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Community-Based Big Sister Guidelines

Posted 08/01/2007

Download a full list of Volunteer Guidelines here (pdf)

Community-Based Mentoring Volunteer Guidelines
“Volunteer Guidelines” is your reference tool for building and maintaining a rewarding relationship with your Little Sister.  Refer to it often for policies and guidelines in the following areas:


You and Your Little Sister

  • Be consistent and dependable; your Little Sister must learn to trust you. Don’t oversleep, break dates, or make promises you can’t keep!
  • Never break confidence by sharing your Little Sister’s personal information with others. Discuss limits of confidentiality with your social worker.
  • Never discuss your Little Sister, her situation or her problems with others, particularly in front of her.
  • We trust you! Be yourself and focus on fun.


Scheduling Match Visits

  • We suggest that you keep your time with your Little Sister to the 3-4 hour limit and not keep her all day. This will help her maintain realistic expectations and establish consistency in your relationship. 
  • We suggest that you plan your next outing at the end of each visit. Call your Little Sister midweek and discuss the activity and solidify a time to get together. You will be the one doing most of the calling and it will at times feel very one-sided. THIS IS NORMAL!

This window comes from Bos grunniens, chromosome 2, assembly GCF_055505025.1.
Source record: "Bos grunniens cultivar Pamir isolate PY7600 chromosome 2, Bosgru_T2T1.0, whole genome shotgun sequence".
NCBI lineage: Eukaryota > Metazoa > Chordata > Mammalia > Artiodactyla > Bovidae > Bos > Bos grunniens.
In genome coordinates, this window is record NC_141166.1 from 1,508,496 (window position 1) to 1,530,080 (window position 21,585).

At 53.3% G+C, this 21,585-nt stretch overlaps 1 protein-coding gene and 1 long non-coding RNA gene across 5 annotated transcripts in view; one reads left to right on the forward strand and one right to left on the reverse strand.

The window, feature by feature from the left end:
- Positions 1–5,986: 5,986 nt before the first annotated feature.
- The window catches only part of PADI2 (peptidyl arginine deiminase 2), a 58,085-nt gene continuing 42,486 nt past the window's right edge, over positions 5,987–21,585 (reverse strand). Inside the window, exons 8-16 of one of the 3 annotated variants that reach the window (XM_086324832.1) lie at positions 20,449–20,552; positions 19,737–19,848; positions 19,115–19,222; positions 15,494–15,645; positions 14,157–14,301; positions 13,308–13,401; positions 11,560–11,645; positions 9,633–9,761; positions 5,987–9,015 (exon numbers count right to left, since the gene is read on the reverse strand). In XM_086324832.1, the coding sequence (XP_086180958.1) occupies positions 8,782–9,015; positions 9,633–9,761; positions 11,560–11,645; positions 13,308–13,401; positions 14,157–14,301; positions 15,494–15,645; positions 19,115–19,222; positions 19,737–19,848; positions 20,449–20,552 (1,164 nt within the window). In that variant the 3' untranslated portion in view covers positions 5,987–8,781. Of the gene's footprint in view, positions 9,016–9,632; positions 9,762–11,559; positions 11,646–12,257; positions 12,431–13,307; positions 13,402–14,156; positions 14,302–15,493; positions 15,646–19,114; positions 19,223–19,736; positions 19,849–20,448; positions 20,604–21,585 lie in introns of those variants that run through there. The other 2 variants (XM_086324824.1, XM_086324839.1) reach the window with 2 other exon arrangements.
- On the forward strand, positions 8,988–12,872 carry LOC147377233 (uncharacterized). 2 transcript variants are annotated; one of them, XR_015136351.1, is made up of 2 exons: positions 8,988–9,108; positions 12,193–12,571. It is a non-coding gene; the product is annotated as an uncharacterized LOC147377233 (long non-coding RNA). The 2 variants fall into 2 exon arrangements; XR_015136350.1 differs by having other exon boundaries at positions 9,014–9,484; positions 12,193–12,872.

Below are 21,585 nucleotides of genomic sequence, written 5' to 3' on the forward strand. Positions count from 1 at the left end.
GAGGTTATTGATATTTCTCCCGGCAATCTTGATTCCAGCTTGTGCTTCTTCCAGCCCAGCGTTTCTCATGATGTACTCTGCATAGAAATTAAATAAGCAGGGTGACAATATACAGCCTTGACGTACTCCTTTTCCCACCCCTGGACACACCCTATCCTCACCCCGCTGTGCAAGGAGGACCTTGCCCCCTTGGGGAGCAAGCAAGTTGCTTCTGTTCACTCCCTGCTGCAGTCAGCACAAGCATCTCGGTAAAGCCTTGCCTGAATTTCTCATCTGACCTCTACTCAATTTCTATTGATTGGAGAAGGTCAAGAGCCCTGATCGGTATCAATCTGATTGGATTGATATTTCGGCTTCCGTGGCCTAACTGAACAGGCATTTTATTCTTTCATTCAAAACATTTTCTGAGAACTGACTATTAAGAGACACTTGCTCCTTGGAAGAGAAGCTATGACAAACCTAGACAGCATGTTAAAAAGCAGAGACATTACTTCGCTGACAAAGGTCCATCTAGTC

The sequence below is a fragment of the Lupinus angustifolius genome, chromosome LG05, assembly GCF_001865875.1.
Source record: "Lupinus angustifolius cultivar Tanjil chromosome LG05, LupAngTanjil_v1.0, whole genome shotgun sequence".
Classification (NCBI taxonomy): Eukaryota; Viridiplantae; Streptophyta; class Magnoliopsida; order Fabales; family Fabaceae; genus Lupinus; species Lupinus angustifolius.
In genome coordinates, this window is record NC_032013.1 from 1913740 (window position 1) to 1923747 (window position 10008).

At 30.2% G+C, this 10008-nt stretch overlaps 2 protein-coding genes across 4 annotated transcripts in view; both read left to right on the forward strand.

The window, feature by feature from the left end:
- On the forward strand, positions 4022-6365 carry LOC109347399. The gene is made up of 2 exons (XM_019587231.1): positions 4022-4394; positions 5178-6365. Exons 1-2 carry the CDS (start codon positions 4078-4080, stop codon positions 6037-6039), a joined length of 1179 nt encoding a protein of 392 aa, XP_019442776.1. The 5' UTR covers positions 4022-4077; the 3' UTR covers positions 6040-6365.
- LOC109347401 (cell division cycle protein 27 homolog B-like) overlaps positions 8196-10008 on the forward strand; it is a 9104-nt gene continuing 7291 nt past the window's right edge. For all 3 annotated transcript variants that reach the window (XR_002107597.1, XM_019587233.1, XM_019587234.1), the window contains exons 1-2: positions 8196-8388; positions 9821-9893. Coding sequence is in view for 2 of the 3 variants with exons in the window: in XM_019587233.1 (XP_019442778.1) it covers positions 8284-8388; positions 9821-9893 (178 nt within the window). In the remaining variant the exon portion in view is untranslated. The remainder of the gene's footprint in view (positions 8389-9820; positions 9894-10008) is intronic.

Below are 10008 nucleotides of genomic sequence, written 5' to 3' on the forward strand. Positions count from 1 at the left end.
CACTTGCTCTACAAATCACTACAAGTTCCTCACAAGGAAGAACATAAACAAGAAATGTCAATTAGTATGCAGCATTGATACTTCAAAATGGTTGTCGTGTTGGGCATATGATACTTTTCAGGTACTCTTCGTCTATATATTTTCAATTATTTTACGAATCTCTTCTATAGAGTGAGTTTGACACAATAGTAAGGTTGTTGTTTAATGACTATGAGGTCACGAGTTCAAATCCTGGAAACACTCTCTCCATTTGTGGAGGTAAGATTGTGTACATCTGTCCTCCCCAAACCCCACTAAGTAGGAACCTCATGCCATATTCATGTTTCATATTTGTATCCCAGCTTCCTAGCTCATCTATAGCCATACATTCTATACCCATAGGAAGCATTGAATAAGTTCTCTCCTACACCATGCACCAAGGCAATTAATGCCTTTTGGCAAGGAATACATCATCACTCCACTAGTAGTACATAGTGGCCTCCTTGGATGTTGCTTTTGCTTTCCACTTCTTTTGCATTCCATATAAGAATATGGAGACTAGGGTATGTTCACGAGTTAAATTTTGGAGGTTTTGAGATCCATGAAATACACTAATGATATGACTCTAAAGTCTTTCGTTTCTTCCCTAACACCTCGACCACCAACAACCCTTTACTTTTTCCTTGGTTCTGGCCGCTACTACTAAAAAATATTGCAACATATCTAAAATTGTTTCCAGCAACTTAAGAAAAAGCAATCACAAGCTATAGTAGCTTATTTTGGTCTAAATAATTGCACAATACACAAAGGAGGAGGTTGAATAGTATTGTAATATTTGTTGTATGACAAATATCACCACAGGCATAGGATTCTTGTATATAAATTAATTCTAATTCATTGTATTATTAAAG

• Let your Little Sister share in activity ideas and decision-making.
  • Be sure that you get her parent’s or guardian’s approval of the day and time before you hang up.
  • Always call the night before to remind your Little Sister and her Guardian. You also want to call before you leave the house and tell your Little Sister and her Guardian that you will be there soon. 


Match Activities

  • All Big Sisters and Little Sisters are encouraged to attend agency-sponsored activities so that your match has the opportunity to share and participate in a group setting. Some of the agency’s programs include:
    • Girl Power (Girl’s Safety Program for Little Sisters age 7 – 11)
    • Teen Choices Weekend (a Girl’s Safety Program for Little Sisters age 12-17)
    • Big Sister Support Groups (for Big Sisters only)
    • Holiday parties, and many others
    • Be sure to check the Big Sister monthly online calendar, the intranet, and your email for additional agency sponsored activities and ticket offerings.
  • Focus on low-cost or no-cost events. 
  • Always return your Little Sister to her home at the agreed upon time. 


Working With the Family

  • Be non-judgmental about your Little Sister’s family. If your Little Sister complains or vents about her family, provide support and a compassionate, listening ear. Refrain from commenting in ways that put the parent or guardian down. Always be supportive of her parent even when you disagree. The key is to listen to your Little Sister without judgment and to assure her of your empathy and caring.